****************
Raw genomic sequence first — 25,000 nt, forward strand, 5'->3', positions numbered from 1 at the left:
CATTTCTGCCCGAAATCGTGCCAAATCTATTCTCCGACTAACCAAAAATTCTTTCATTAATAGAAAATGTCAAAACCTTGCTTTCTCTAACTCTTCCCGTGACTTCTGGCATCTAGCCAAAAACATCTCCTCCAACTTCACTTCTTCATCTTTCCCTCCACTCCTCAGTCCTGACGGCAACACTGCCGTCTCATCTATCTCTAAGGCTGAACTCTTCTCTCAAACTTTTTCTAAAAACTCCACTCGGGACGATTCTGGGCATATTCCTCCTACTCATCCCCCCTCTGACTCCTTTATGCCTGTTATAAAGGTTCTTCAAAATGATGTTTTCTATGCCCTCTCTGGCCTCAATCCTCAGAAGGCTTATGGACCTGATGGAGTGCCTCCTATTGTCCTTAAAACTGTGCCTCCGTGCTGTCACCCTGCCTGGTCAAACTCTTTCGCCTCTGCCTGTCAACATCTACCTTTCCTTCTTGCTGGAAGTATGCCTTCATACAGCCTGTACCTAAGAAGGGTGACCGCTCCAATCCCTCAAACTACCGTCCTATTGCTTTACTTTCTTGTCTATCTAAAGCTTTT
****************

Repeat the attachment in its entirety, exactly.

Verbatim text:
Raw genomic sequence first — 25,000 nt, forward strand, 5'->3', positions numbered from 1 at the left:
CATTTCTGCCCGAAATCGTGCCAAATCTATTCTCCGACTAACCAAAAATTCTTTCATTAATAGAAAATGTCAAAACCTTGCTTTCTCTAACTCTTCCCGTGACTTCTGGCATCTAGCCAAAAACATCTCCTCCAACTTCACTTCTTCATCTTTCCCTCCACTCCTCAGTCCTGACGGCAACACTGCCGTCTCATCTATCTCTAAGGCTGAACTCTTCTCTCAAACTTTTTCTAAAAACTCCACTCGGGACGATTCTGGGCATATTCCTCCTACTCATCCCCCCTCTGACTCCTTTATGCCTGTTATAAAGGTTCTTCAAAATGATGTTTTCTATGCCCTCTCTGGCCTCAATCCTCAGAAGGCTTATGGACCTGATGGAGTGCCTCCTATTGTCCTTAAAACTGTGCCTCCGTGCTGTCACCCTGCCTGGTCAAACTCTTTCGCCTCTGCCTGTCAACATCTACCTTTCCTTCTTGCTGGAAGTATGCCTTCATACAGCCTGTACCTAAGAAGGGTGACCGCTCCAATCCCTCAAACTACCGTCCTATTGCTTTACTTTCTTGTCTATCTAAAGCTTTT